According to a PRRI poll conducted last year, 74 percent of white evangelicals, 66 percent of white mainline Protestants, and 63 percent of white Catholics said they saw Islamic and American values in conflict.

“That assumes that human beings can’t change, which is not a biblical value,” Cashin said. “If you want Muslims to assimilate, you better be out there showing them the love of Christ. If you want to reject them, they’ll form ghettos.”

While most American evangelicals worry about the application of Shari‘ah law in the US, according to a 2015 LifeWay Research poll, Muslims do not favor it. The latest American Muslim Poll from the Institute for Social Policy and Understanding found that 55 percent opposed the use of Shari‘ah as a legal source, while 10 percent said it should play a role.

Though Muslim Americans are growing in number and prominence, a majority of white evangelicals do not know a single one. In a Pew survey released this year, just over a third (35%) say they have a personal connection to a Muslim.

Many associate the violent acts of ISIS extremists, who target Christians and other religious minorities, with Islam itself. In a LifeWay survey, slightly more than half of evangelical pastors saw ISIS as a true indication of what Islamic society looks like.

Warren Larson, former director of the Zwemer Center for Muslim Studies, called such beliefs “very damaging for ministry and mission among Muslims.” After 9/11, “quite a few evangelical books came out warning Christians to steer clear of Islam. Fear of Muslims grew substantially,” he said. “I felt such Christian writings often lacked solid research and were deficient in helping fellow believers reach out to Muslims with love and understanding.”

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According to the Arab Barometer Survey, a majority of Muslims across 10 countries said they’d be comfortable with neighbors of a different religion and supported their right to practice their faith. In Iraq—where Christians have been expelled by ISIS—82 percent of Muslims were comfortable with non-Muslim neighbors.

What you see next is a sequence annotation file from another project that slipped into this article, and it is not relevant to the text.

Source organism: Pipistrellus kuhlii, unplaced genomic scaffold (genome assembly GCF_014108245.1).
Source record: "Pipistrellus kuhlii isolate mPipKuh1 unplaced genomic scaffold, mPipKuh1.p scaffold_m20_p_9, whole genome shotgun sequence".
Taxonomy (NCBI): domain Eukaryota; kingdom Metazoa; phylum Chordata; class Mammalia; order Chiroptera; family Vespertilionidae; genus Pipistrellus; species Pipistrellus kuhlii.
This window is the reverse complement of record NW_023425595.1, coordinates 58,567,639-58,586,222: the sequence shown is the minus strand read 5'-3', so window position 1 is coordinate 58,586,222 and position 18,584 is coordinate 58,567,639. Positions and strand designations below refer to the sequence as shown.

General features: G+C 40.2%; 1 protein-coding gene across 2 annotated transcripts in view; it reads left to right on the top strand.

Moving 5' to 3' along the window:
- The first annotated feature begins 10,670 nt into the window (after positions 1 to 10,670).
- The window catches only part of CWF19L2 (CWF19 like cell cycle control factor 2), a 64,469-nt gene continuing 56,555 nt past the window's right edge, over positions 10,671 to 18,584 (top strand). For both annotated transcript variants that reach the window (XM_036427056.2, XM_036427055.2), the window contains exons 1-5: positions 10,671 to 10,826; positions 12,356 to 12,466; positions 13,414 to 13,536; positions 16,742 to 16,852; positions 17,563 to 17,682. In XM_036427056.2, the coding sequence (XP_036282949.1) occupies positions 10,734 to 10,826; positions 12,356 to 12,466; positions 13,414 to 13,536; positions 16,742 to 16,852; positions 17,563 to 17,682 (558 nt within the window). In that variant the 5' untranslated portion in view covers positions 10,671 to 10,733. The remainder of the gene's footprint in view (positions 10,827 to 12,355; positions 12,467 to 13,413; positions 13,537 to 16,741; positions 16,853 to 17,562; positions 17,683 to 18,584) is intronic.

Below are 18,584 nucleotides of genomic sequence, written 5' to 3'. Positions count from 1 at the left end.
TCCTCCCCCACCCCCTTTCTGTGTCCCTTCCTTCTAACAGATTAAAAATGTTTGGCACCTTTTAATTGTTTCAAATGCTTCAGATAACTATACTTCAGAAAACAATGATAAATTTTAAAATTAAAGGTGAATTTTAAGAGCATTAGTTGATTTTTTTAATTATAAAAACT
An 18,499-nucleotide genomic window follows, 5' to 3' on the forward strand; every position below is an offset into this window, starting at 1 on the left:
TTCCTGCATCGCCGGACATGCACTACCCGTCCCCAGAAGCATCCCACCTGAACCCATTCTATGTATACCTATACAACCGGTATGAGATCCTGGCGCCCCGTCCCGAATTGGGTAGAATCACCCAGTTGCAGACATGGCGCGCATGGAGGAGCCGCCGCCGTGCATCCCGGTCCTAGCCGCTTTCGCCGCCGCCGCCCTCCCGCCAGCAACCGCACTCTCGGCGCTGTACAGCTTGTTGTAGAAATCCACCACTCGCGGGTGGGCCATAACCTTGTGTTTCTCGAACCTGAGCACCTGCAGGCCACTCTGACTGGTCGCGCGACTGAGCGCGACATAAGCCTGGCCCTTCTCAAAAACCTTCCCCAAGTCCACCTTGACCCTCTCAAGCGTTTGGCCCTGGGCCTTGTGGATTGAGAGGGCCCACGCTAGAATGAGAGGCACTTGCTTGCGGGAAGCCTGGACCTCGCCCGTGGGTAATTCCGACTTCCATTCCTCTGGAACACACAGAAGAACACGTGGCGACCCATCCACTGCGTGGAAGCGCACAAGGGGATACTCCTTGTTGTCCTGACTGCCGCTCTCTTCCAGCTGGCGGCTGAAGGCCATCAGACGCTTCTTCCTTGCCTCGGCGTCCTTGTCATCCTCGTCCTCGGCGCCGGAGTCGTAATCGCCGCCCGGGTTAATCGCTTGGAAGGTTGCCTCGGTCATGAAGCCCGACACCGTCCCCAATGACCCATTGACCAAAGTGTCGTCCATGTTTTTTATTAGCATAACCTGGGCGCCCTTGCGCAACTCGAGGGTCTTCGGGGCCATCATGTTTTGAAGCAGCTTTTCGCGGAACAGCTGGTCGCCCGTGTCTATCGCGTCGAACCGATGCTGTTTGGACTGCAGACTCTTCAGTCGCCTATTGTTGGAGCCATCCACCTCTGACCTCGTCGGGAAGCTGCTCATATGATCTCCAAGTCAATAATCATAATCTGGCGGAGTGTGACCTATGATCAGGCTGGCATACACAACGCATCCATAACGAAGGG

“While knowledge about Christianity is low, tolerance of non-Muslims is high across the Arab world,” said Michael Hoffman, of Georgetown University’s Religious Freedom Project.

Though the polls reveal that white evangelicals are very concerned about Muslims’ impact on American security and values, many top US evangelical leaders are preaching a different message. Last month, prominent pastors signed a letter along with 500 evangelical figures opposing Trump’s travel ban.

“Would a Muslim feel the American church is a safe place for them? The answer probably is they would not,” Cashin said. The more evangelicals come out in favor of Trump’s policies, he said, the more they exclusively view Islam as a threat rather than a ministry opportunity. For him, it’s both—and mission takes priority.

Islamic rule has led to unrest, violence, and spiritual hunger across the Middle East, and Christians should be willing to critique its ideology, he said. At the same time, that doesn’t make Muslims a danger to avoid, but a group for churches to open their doors to with welcoming services, community dinners, and English classes.

“This is a moment Christian missionaries to the Muslim world have dreamed about for centuries.”

Kate Shellnutt is online associate editor at CT.

Editor’s note: An earlier version of this story was published online on March 20.